Saturday, July 16, 2011

A tribute to Nancy Knight

       Dr. Nancy Knight with an egg and the famous Coffeyville, KS, world record hailstone.

Today I learned the sad news that my friend and colleague, Dr. Nancy Knight died on 26 June. Nancy spent her career studying hail alongside her husband, Charlie, at the National Center for Atmospheric Reseach in Boulder, CO. Her body of work is large and very meaningful, quite evidently a labor of love reflecting a lifelong fascination with the topic of her studies. Nancy Knight was one of the world's leading hail scientists and that simple statement needs no embellishment or clarification. When I first met her, while I was a graduate student at OU, she was pioneering the use of storm chasing in hail research, driving a specially-designed hail collection vehicle into hail shafts. I instantly fell in love with her!! How could anyone not like someone so evidently enthusiastic as to drive deliberately into hail shafts?

With time, I came to know more about Nancy and her husband and their research. They made a great team, but make no mistake -- Nancy was not riding on Charlie's coattails!! She was fiercely independent and that was another trait I found endearing. But she was also gentle and thoughtful of others when the occasion warranted it. Nancy was unselfconsciously kind and caring, although this side of her personality might not always reveal itself. My wife and I had occasion to see it from time to time. Nancy was the sort of person who could make friends quickly because she was an open book -- no one had to struggle to know what she thought about something. Yet another endearing trait!

Although all of us who knew her will miss her terribly, the fact is that she leaves this world a much better place for her having been with us for a time. I'm very grateful to have been her friend and I treasure her memory. Her scientific legacy will live on, of course. I know she was an inspiration to many young scientists, perhaps especially so to aspiring young women for whom role models historically have been scarce.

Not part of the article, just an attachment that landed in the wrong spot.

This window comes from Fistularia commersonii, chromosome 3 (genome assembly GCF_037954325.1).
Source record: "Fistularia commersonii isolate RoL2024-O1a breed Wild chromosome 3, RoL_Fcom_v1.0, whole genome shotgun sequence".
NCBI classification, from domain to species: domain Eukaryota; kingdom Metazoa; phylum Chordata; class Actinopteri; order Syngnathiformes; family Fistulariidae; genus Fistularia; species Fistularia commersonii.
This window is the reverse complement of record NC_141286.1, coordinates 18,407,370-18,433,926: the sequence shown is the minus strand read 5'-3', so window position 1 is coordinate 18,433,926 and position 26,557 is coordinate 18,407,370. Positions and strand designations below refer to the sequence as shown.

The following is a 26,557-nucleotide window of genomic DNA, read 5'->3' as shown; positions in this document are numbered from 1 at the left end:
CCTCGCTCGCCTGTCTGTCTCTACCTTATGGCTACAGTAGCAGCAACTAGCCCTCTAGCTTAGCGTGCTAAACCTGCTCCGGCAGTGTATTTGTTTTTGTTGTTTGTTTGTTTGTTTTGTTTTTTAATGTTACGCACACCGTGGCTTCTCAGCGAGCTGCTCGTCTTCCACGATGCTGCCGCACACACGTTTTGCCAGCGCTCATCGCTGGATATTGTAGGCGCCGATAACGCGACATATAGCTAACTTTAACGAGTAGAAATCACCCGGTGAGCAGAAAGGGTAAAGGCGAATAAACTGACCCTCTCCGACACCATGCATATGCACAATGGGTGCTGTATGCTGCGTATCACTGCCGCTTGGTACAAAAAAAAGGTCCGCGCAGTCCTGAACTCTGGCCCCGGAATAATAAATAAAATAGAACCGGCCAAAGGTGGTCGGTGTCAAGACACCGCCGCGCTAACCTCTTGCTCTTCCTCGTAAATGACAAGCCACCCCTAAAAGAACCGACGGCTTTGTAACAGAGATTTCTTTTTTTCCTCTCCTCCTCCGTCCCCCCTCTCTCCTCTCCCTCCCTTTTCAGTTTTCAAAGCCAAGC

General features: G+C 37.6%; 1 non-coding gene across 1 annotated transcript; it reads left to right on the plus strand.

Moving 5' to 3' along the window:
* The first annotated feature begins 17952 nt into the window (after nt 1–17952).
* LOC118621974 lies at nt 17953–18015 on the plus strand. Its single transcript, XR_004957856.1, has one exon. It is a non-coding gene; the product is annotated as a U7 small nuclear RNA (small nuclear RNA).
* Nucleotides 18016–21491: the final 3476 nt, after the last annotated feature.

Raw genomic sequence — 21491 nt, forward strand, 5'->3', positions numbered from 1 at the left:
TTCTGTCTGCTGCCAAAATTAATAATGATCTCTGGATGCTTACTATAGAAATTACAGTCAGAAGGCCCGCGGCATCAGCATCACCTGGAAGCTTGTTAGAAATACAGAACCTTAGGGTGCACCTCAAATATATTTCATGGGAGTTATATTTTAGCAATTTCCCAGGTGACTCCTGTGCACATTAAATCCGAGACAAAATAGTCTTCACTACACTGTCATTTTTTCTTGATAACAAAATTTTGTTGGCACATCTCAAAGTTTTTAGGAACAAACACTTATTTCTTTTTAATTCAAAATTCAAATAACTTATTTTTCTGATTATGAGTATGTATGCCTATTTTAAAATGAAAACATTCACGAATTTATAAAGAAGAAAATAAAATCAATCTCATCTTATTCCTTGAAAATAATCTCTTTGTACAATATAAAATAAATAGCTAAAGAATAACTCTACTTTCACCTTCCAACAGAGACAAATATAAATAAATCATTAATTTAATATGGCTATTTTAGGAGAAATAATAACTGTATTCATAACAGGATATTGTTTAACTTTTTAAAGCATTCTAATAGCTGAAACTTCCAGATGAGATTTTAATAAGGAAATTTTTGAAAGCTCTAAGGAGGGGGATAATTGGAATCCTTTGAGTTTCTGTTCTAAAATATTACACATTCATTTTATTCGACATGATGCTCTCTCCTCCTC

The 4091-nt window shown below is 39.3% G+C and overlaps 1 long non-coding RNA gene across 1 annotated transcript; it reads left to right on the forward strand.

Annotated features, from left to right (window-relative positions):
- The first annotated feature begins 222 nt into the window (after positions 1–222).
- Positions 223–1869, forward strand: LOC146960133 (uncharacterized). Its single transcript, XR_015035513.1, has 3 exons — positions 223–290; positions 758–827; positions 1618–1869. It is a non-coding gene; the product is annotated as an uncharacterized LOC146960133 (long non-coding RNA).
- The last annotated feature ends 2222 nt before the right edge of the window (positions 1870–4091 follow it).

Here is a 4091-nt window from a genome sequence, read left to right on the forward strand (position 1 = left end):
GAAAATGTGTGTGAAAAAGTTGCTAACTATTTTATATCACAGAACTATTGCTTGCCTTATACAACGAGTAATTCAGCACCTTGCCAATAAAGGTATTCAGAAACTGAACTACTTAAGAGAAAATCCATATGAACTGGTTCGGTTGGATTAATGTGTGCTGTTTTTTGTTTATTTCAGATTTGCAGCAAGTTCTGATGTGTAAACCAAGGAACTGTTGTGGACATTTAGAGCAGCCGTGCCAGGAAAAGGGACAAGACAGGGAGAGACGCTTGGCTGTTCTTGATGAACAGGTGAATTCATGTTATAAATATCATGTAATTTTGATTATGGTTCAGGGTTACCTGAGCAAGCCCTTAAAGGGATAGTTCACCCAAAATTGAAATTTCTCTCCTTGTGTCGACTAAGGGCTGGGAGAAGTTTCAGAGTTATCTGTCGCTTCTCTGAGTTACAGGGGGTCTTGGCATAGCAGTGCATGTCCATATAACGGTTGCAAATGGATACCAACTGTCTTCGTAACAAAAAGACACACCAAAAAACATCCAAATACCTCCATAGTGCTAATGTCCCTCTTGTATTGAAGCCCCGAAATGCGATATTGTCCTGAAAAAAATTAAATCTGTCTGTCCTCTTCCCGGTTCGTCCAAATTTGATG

My deepest condolences go to Charlie in his grief over his loss. I trust he knows what a blessing it was to have shared this life with Nancy. My sincere thanks to Charlie for sharing Nancy and her irrepressible spirit with the rest of us!!

Wednesday, July 13, 2011

A tribute to Charlie Chappell

Charlie Chappell when he was a lead forecaster in SELS.  He taught me his methods of surface analysis in my years there as a student trainee.  This was shot in the mid-1960s, when Don House was the Director of SELS.

This is not the first time I've posted about the incredible gift of friendship. It likely won't be the last. Last Tuesday evening, my friend Charles (Charlie) F. Chappell died. Unfortunately, it's an example of an opportunity I missed - to thank Charlie for the inspiration he provided me during the occasions we spent time together. Fortunately, my friend Mike Fritsch expressed his gratitude to Charlie for all that he gave to Mike in a very eloquent way in a letter before Charlie died. Mike has been an inspiration to me, in no small measure because he has done so much with the opportunities he was given. Mike is a brilliant meteorologist and was no doubt a source of great pride for Charlie. Charlie managed to inspire (directly or indirectly) five people who have received the Clarence Leroy Meisinger Award from the American Meteorological Society: Mike Fritsch, Bob Maddox, Da Lin Zhang, Dave Stensrud, and George Bryan. This is an amazing achievement for an amazing man. If you know these people, you must realize how important Charlie's legacy is! These people represent what Charlie was about - dedication to advancing our understanding of the science - and who have used what they were given to advance everyone's understanding. I'm proud to say I'm friends with all of them!

Mike Fritsch is an amazing man in his own rights, as is another "hero" of mine, Bob Maddox. Charlie inspired many of us, indirectly or directly, to achievements of substance. And it's been my privilege to know and admire many such people in my profession. I've known some amazing colleagues (living and dead) who have influenced me to achieve well beyond my own meager capabilities: Bob Maddox, Mike Fritsh, Fernando Caracena, Charlie Chappell, Fernando Caracena, Stan Barnes, Harold Brooks, Chad Shafer, Alan Moller, Ronnie Alberty, Yoshi Sasaki, Walt Saucier, Dave Barber, Barry Schwartz, Werner Schwerdtfeger ... the list is long and I have left out some here who certainly deserve recognition.

I often have said that the biggest regrets in my life are sins of omission: not having expressed my thanks to those who have helped me become what I wanted to be. Charlie Chappell's recent passing is one that bothers me because I never took the time to tell him how much he meant to me. For your own sake, please take that time to say "Thank You!" to those who played a positive role in your life. It probably means more to you than it does to them - they have been rewarded with seeing your success, whether you said anything or not. But to have expressed your gratitude helps a great deal when they've passed beyond your gratitude. Take the time now, while the opportunity still exists! Friendship with inspirational friends is important. Be grateful for it, as friendships inevitably end even as we live on.